Edgar, Dunn & Company (EDC) has built up a unique knowledge pool of payment optimisation scenarios, which has been applied to different retail verticals – including the luxury sector. Over the last decade, we have worked with some of the world’s leading luxury brands, and we believe we have the formula for success, by turning what is commonly a payment pain point, into an enriched and happy customer journey.
We have found that luxury will prioritise bricks-and-mortar and physical interaction with consumers over online sales. Increasingly, the luxury sector is being reshaped and this is characterised not only by the growth of online sales as a result of the pandemic but also by the digitalisation of the consumers’ entire shopping journey, regardless of the channel.
Amid the Covid-19 pandemic, the luxury sector has incurred a significant fall in revenues. As non-essential merchants have been forced to close their physical stores to help stop the spread of the virus, e-commerce emerged as the only channel for luxury brands to ensure sales. As such, online sales for personal luxury goods have been estimated to reach $49Bn in 2020, a 48 percent increase compared to the previous year. Moreover, we can expect a future increase of luxury e-commerce at the expense of brick-and-mortar, with online sales for personal luxury goods expected to reach 25 percent by 2025, as opposed to 8 percent in 2018. To help high-end brands shed the excess inventory they built up during lockdown and facilitate their growth, Alibaba has launched a new luxury platform in May 2020. The platform also aims to connect with China’s Generation Z shoppers, who are said to dominate the luxury spending in the future. Luxury brands such as Cartier and Gucci have already seized the opportunity to meet their clients digitally by launching flagship stores on Alibaba’s platform. Similarly, in September 2020, Amazon Fashion launched Luxury Stores, featuring the brand Oscar de la Renta. The Amazon mobile app aims to make online luxury shopping easier and more engaging by allowing customers to explore styles in 360-degree detail.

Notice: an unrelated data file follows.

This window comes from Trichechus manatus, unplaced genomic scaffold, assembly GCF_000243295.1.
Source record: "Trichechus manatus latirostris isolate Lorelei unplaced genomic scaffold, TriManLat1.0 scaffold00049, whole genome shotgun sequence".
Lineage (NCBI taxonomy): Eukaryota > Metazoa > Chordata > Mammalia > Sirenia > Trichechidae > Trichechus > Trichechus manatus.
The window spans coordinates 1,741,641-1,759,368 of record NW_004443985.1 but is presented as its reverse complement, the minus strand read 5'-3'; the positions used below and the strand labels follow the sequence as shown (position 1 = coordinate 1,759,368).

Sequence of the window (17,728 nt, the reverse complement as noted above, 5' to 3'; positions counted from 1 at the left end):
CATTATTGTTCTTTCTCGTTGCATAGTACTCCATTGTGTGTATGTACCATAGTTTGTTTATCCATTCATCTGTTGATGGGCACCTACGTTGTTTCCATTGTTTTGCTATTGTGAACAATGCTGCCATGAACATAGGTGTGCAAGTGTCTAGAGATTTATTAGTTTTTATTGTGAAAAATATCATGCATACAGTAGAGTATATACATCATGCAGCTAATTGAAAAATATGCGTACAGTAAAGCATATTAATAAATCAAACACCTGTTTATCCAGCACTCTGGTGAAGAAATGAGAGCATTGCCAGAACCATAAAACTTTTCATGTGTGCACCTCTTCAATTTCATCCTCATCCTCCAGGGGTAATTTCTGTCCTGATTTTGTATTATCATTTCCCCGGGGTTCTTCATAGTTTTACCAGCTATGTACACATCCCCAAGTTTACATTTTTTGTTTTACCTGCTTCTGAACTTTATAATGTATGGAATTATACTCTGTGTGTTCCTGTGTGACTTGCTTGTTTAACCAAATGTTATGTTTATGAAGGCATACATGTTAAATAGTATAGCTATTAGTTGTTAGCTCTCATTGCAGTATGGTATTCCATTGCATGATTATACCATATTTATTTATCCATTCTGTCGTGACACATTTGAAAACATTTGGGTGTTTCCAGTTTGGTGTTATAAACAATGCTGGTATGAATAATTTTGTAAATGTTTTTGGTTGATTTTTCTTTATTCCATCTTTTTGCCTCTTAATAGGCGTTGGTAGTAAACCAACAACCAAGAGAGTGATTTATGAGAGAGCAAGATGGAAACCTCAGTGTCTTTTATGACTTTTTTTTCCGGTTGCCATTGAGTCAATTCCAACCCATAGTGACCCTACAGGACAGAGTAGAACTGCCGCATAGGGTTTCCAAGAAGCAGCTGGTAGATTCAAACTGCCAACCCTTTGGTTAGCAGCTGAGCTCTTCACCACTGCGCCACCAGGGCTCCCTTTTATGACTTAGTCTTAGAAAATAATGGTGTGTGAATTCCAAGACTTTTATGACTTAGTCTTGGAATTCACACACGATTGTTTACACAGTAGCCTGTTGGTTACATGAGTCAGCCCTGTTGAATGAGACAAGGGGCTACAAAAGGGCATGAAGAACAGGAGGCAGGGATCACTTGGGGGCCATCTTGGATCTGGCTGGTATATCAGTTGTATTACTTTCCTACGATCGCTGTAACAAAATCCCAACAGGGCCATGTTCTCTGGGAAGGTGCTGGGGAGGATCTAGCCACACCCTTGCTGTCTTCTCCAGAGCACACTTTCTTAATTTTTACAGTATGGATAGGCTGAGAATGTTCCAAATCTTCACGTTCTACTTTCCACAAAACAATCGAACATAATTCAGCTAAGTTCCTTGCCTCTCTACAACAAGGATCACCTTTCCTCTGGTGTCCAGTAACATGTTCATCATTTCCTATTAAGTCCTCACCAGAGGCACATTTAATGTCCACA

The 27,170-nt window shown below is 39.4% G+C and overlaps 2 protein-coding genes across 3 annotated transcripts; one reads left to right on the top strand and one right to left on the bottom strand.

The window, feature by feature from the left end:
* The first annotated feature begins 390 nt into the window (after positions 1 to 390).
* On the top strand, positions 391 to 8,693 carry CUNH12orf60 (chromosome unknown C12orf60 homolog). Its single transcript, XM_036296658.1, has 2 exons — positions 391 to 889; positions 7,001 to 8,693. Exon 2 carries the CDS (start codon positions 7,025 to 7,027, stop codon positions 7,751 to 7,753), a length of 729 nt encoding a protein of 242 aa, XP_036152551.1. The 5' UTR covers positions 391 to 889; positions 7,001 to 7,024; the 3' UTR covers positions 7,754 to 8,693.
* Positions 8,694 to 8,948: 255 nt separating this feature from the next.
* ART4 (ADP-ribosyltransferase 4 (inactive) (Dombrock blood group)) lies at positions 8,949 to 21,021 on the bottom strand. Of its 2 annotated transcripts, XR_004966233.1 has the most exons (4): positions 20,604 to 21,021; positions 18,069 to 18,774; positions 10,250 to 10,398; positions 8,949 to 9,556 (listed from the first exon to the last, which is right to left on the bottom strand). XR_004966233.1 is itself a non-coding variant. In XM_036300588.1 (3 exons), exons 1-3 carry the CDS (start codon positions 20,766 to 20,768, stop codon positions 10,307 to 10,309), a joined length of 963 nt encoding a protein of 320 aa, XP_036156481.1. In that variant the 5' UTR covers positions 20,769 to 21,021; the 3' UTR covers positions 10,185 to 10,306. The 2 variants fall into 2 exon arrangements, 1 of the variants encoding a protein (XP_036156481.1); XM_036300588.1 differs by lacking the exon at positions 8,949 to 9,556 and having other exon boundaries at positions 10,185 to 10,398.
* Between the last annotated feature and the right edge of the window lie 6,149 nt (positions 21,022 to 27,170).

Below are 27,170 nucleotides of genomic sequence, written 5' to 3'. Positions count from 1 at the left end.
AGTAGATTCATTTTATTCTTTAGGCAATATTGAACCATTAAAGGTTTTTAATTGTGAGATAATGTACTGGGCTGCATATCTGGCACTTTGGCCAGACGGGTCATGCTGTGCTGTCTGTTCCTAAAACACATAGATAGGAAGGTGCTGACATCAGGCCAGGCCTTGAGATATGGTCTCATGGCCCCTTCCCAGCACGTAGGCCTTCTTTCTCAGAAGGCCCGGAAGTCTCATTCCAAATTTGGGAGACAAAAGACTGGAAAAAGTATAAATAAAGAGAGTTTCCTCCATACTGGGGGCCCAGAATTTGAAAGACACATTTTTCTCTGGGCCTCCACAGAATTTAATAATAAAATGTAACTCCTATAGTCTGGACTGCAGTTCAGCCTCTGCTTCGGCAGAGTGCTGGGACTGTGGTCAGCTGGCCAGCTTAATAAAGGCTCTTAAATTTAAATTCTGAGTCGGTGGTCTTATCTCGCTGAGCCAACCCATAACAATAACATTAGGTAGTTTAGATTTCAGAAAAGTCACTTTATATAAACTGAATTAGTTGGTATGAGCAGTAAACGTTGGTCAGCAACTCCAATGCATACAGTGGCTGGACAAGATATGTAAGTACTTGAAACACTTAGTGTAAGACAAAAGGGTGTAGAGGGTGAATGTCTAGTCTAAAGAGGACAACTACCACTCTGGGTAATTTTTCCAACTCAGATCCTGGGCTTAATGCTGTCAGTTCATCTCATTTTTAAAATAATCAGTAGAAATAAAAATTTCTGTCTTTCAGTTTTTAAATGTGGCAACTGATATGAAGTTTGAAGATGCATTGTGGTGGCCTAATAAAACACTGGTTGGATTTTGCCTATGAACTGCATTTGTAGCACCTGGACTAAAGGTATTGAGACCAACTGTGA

At the same time, with the global luxury goods market slowly but surely moving more towards online retailing, digital-native luxury companies such as Warby Parker, Bonobos and Glossier have increasingly started opening up physical stores. While some may regard it as a counterintuitive move, this physical presence allows them to increase traffic to their e-commerce stores, enhance brand legitimacy, provide the touch-and-feel lacking in an online store and improve the local community engagement, which is a paramount aspect within luxury. Therefore, stores are critical to the luxury experience, whereas e-commerce in luxury is more about storytelling rather than selling.
Enhancing customer experience through payment optimisation
Regardless of the channel, payment is a key part of the luxury experience. At EDC, we believe that by focusing on four metrics, luxury retail brands can optimise their customer experience through payment efficiency improvements:
1. Increase sales revenue through customer experience design
The first step to building a comprehensive understanding of how to increase sales revenues is to examine conversion and design the most effective customer journey. Regardless of the channel or the payment method, converting a potential customer into a successful sale will directly lead to increased revenues. Conversion rate is directly related to the return on investment of a company’s marketing spend, but it also comes from a clear payment acceptance strategy.
Farfetch, a luxury fashion brand, is an e-commerce portal for luxury boutiques. It has successfully positioned itself as a technology provider for brands, combining technology and fashion to provide unique in-store customer experiences. Starting from humble beginnings in 2007, Farfetch now serves diverse customer segments across 190 countries. Its latest revenue was announced as $437.7Mn for the third quarter of 2020, representing a 71.3 percent growth. Farfetch has recently announced a global partnership with Alibaba and Richemont to accelerate the digitisation of the luxury industry. These strategic partners are expected to invest $1.15Bn in Farfetch and the new Farfetch China joint venture. Farfetch is bucking the trend when compared with other luxury brands.
There has been a transformational change in consumer behaviour as a result of the pandemic. Shifting customer behaviour can take years, and in some cases, it can take a generation to change. What we have seen in the last 12 months is a change in consumer behaviour, and the new normal is digital transformation. Customers are now increasingly expecting a digital-first and mobile-first shopping experience, from product search to self-service checkout. Social commerce is expected to develop at a spectacular pace, as more consumers subscribe to new platforms, such as TikTok, which has reportedly been downloaded by 34 percent of the world’s population. Luxury brands should keep an eye on such trends, as digital platforms can generate entirely new customer behaviours and customer journeys in a world of connected commerce.
2. Reduce payment friction by increasing the use of data